All told it was a 12 hour trip (from 6 a.m. to 6 p.m.) from Baguio and back to Baguio that day, and believe me for the next few days, our legs, knees and thighs were very sore from that strenuous hike.
Aside from my relatively good state of health, what impels me to continue in my job as CEO of the Lopez Group is a strong sense of duty to family and to all you employees to set things right again in our group of companies . Call it a sense of stewardship that moves me on my present course. As a good steward, we must not only preserve the assets we have, but we must take steps to enhance the value of these assets during our tenure in office. When I finally leave my job as Lopez Group CEO, I want to feel that the Group is in a much better shape than when I found it in 1999.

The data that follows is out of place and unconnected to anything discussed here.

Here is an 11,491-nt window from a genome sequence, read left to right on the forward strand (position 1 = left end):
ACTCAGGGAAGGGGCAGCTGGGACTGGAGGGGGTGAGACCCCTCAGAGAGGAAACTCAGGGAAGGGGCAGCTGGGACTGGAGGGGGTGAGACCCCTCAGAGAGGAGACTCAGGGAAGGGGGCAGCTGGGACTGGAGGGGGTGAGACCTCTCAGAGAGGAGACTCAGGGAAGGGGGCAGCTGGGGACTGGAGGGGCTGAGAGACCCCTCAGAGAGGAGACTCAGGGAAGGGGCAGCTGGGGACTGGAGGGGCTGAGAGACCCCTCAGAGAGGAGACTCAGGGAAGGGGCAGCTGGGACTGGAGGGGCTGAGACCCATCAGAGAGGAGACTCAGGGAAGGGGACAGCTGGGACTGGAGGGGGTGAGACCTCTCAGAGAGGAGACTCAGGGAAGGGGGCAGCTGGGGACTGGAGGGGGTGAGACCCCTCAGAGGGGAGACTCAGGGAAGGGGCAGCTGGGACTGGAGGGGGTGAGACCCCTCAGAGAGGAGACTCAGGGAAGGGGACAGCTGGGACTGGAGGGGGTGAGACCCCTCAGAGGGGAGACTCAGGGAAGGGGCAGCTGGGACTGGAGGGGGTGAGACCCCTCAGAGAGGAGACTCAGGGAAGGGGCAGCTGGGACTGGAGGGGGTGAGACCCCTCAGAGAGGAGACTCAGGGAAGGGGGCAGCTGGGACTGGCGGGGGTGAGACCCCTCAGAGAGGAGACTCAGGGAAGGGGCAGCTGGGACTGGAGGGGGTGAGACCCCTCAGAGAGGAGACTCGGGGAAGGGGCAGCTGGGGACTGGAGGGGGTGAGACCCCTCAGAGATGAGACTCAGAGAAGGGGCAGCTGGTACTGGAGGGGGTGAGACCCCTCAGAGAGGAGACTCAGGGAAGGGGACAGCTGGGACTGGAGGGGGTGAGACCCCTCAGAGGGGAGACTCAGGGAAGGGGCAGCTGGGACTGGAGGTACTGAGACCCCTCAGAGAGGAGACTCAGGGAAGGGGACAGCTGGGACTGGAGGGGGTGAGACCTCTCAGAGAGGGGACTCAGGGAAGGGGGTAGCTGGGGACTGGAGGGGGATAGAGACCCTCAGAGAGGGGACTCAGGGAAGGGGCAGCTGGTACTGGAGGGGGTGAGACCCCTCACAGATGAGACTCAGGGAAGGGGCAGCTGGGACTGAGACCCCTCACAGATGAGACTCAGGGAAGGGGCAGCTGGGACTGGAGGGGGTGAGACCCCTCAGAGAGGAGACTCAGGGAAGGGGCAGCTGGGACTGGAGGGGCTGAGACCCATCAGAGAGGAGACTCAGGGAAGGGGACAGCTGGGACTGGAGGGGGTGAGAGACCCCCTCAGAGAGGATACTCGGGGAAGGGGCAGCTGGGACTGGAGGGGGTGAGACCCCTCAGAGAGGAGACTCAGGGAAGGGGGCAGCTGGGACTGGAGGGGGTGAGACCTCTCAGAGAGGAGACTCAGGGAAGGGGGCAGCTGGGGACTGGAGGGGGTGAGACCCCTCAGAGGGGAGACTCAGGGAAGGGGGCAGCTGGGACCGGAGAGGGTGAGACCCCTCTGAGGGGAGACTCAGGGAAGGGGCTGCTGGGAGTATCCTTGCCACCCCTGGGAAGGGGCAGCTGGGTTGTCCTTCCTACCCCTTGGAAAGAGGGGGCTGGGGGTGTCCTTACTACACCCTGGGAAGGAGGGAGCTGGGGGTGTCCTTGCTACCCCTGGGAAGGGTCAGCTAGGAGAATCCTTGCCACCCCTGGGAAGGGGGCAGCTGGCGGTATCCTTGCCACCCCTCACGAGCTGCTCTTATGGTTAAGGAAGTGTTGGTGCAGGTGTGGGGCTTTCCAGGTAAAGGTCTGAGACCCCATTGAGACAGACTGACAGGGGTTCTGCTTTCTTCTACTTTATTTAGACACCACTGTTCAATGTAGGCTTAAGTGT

I may sound pretentious, but I feel there is also some sense of destiny involved in all this. I feel that my whole business career, especially since I was successful in revitalizing a nearly bankrupt FPHC in 1986, has been but a preparation for my bigger role in saving the Lopez Group from collapse and putting it in the road to recovery and long term prosperity and business excellence.
But least I be accused by my brother Manolo of wanting to stay on indefinitely and thus deprive him of the opportunity to make his own mark as head of the Lopez group, let me spell out the conditions under which I will retire as head of the Lopez Group.
These conditions are :
1. we put closure to the Maynilad story.
2. The Benpres rehabilitation is successfully carried out
3. The Supreme Court renders a favorable decision on the Meralco case before it and Meralco is on the road to full growth once more.
4. ABS-CBN regains its no. 1 position once more